The United States at War, 1941-1945

The United States at War, 1941-1945

The United States at War, 1941-1945

The United States at War, 1941-1945

Synopsis

This 3rd edition presents a concise overview of how the war was fought as well as a consideration of the ways in which Americans regarded allies and enemies, embraced heroes, and viewed the war's purpose. Making the important distinction between popular notions and military and political realities, Gary Hess helps today's readers to better understand the complexity of the conflict. Updated to incorporate the latest scholarship, this latest edition also includes new material to underscore more fully the moral dimensions of the war, including the American decision to use the atomic bomb, the ruthless campaigns of both the Germans and Russians in Eastern Europe, American reaction to the Holocaust as well as the government's post-war tolerance and protection of Nazis deemed valuable to Cold War research and intelligence. Enhanced coverage of specific topics including the Bataan Death March, the Battle of the Bulge, and the Allied uncovering of concentration camps rounds out the narrative.

Excerpt

World War II was the most momentous event of the twentieth century and remains one of unsurpassed popular interest. It is difficult to comprehend the extent of the conflict, death, and destruction that much of the world endured. Unlike later wars in Korea Vietnam and the Middle East, World War II had a clear purpose that united the public. America and its allies were fighting fascist militarism, totalitarianism, and imperialism. The goal was unconditional surrender”—thorough defeat of Germany, Japan, Italy, and the lesser Axis powers.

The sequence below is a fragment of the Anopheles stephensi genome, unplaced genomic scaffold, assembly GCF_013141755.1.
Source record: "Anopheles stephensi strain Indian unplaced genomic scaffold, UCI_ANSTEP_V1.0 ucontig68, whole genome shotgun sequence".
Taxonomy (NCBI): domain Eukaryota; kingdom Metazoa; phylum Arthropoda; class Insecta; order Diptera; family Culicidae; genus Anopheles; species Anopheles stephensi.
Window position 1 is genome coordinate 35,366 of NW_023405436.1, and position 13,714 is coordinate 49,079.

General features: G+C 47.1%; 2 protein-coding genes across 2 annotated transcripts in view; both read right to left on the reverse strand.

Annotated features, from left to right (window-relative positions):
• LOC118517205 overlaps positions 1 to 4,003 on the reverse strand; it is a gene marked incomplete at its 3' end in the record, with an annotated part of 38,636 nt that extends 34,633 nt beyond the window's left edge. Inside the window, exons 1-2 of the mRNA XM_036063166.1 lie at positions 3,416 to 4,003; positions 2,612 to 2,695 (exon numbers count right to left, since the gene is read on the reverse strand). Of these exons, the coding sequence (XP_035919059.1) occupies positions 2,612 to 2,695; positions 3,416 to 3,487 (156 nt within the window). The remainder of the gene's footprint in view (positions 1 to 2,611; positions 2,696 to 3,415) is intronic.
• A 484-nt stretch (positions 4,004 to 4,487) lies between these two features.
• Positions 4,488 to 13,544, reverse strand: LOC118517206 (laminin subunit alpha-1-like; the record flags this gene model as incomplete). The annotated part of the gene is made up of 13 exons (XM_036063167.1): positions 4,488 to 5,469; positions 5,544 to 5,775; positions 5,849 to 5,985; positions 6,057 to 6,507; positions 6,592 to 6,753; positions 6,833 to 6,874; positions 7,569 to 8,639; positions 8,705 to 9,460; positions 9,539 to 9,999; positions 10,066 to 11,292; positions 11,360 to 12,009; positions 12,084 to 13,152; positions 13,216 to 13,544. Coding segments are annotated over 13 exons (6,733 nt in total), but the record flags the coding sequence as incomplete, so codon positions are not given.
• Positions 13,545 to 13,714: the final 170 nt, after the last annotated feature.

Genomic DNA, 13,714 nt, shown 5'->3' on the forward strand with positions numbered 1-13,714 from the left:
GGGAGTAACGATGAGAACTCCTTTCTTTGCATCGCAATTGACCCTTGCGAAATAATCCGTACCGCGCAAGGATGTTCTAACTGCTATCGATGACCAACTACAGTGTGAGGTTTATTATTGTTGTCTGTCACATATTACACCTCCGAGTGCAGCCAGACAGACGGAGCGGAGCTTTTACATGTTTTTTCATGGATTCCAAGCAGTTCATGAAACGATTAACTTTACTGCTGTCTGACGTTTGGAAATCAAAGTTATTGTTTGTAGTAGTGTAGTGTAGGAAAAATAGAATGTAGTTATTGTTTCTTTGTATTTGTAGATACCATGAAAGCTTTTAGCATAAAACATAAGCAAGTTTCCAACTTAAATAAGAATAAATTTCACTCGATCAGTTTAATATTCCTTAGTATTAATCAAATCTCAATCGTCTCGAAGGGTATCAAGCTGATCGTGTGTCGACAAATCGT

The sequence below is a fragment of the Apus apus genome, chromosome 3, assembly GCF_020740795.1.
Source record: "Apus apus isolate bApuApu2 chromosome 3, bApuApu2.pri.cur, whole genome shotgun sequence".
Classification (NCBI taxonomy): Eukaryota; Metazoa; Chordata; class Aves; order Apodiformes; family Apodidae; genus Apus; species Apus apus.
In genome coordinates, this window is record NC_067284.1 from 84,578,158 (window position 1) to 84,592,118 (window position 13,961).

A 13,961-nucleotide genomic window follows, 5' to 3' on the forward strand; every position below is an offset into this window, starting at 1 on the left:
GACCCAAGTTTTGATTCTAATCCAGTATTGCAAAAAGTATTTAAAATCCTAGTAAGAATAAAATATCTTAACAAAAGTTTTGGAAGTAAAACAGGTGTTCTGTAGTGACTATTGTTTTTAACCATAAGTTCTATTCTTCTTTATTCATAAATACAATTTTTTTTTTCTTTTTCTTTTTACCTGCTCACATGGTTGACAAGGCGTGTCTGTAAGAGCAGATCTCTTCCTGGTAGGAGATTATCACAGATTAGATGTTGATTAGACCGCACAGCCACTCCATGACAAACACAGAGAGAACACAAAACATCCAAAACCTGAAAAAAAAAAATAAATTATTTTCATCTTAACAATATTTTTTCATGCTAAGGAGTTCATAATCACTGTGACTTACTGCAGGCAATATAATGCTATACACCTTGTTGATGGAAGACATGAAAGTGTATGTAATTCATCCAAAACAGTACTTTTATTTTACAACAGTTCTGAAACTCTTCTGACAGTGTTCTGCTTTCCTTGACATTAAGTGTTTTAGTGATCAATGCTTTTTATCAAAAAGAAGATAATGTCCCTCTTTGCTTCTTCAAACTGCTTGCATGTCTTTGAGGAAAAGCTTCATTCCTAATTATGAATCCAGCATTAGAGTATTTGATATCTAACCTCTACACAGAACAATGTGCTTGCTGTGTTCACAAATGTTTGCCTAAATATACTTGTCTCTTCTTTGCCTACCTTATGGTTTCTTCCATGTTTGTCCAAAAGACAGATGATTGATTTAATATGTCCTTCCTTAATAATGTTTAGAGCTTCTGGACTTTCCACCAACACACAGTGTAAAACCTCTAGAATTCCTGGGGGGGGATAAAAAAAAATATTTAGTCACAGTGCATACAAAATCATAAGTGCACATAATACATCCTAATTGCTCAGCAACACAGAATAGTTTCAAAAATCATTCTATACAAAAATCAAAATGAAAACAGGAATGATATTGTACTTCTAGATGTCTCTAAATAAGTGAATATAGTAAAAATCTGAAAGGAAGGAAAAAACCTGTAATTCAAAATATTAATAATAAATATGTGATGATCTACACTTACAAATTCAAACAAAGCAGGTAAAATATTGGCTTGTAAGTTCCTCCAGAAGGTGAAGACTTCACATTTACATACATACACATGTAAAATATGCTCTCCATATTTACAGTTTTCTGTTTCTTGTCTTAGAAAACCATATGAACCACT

The war remains a topic of compelling interest. A large portion of the History Channel programs focus on World War II, courses on the war are popular at colleges and universities, and books on the war are prominently displayed on bookstore shelves. During the last decade, a number of important books have added to an already overwhelming body of scholarship. These recent books include major studies on the decisions that led to war, the Soviet Unions wartime army, the battle of Stalingrad, combat operations in the Mediterranean, the naval war on the Atlantic Ocean the extent of the Holocaust, the end of the war in the Pacific, and the biographies of wartime leaders, including three on Winston Chruchill.

The many stories—ranging from the scholarship of historians to the reflections of men and women who experienced the war— remind us that World War II continues to generate diverse memo-

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